The Snowy Mountains Hydro-electric Scheme is one of the most complex integrated water and hydro-electric power schemes in the world. The Scheme collects and stores the water that would normally flow east to the coast and diverts it through trans-mountain tunnels and power stations. The water is then released into the Murray and Murrumbidgee Rivers for irrigation.
As part of the 60th anniversary of the scheme, the National Archives of Australia, in partnership with one of their creative design consulting partners - Iona Walsh Art & Design, created a permanent exhibition dedicated to the history and development of this engineering feat.
Situated in the halls of the National Archives building, the exhibition features interesting imagery and information about the Hydro-electric Scheme from beginning to completion.
Screenmakers were asked to produce the displays for the exhibition.
The digital artwork for the exhibition was directly printed onto dibond panels. After digital printing, the panels were each router cut and folded back in order to create a soft edge to allow the artwork to flow around the sides. Following this, the panels were given a satin clear coat for protection.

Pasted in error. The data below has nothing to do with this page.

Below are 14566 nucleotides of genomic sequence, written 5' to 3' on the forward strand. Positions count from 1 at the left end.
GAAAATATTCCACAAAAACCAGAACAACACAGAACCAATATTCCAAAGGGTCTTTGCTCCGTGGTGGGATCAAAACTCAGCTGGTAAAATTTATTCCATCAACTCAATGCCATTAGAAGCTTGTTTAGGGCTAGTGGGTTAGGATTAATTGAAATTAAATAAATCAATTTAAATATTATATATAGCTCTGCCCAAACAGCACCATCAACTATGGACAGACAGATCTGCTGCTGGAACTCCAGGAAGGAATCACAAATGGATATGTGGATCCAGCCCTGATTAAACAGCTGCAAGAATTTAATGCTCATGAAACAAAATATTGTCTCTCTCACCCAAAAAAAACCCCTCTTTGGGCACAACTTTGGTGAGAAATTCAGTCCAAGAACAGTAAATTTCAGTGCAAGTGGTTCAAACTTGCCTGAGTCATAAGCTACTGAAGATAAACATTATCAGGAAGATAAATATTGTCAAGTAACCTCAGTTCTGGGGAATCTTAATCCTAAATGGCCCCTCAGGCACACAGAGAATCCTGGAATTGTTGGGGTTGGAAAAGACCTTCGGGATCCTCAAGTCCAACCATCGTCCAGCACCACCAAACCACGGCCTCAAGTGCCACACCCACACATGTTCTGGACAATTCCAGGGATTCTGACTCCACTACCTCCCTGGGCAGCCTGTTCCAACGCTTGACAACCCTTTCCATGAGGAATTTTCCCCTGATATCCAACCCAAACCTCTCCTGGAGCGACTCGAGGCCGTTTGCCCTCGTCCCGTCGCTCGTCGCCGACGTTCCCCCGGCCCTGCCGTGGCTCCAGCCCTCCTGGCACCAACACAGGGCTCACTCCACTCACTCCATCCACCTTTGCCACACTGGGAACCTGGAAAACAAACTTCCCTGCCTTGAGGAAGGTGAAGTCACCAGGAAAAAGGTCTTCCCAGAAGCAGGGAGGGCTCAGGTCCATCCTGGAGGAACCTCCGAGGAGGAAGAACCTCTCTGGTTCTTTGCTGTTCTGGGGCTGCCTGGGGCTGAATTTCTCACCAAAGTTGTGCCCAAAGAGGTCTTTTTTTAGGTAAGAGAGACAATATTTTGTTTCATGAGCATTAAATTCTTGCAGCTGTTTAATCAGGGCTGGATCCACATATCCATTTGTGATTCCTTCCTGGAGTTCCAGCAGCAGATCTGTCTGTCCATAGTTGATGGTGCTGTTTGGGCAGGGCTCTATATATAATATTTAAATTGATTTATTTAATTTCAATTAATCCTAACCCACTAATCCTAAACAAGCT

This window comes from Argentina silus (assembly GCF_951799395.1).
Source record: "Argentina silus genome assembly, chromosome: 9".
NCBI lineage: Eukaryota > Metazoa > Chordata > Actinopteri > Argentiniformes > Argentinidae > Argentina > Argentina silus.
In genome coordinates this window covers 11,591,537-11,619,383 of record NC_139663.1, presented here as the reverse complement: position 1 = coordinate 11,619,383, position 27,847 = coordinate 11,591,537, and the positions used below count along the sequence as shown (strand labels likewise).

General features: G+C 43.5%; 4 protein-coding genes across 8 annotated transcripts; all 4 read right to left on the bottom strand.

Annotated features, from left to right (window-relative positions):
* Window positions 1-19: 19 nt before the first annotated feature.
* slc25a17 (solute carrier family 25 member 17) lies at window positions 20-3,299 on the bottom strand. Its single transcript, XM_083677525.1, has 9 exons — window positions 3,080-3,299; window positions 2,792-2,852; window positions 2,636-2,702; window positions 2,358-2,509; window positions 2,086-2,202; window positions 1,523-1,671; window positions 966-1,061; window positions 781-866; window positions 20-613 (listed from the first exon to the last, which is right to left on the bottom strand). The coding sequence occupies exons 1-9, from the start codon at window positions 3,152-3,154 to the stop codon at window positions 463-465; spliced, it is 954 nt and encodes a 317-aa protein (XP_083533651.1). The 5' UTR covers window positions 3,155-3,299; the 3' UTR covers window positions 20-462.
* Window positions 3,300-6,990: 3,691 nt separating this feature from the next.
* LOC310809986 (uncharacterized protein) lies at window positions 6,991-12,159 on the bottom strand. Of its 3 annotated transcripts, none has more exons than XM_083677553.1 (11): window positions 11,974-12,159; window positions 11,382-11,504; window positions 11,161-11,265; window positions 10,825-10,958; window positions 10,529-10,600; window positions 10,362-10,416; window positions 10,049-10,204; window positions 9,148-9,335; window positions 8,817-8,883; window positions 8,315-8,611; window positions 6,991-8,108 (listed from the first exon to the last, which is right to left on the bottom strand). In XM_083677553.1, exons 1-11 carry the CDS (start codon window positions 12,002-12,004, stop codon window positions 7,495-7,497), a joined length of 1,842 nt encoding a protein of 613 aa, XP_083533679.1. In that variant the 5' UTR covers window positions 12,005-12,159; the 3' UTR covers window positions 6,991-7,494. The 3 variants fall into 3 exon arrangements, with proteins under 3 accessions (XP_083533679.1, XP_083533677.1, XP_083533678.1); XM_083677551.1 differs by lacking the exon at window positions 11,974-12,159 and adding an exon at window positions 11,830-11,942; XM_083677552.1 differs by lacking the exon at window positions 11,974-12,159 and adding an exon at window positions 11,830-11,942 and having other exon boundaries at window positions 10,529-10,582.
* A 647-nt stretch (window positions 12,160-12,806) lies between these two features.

An interesting component of this exhibition is the stepped photo panel (shown above). It contains multiple images that have been arranged together with variable depths. This display has been designed to allow each of the individual image panels to vary between 20mm to 50mm deep. The display unit is special in that it has keyhole mountings in rear of the aluminium photo panels that allow for each of them to be set at different heights. This design allows for individual images, or the entire layout to be changed if required in the future.
Due to the National Archives being a heritage listed building, it is desirable to avoid any potential damage to any of the rendered walls. Panels for exhibitions are hung using pre-existing adjustable pins with threads set into the walls. These pins can be re-used for new artwork and exhibitions in the future.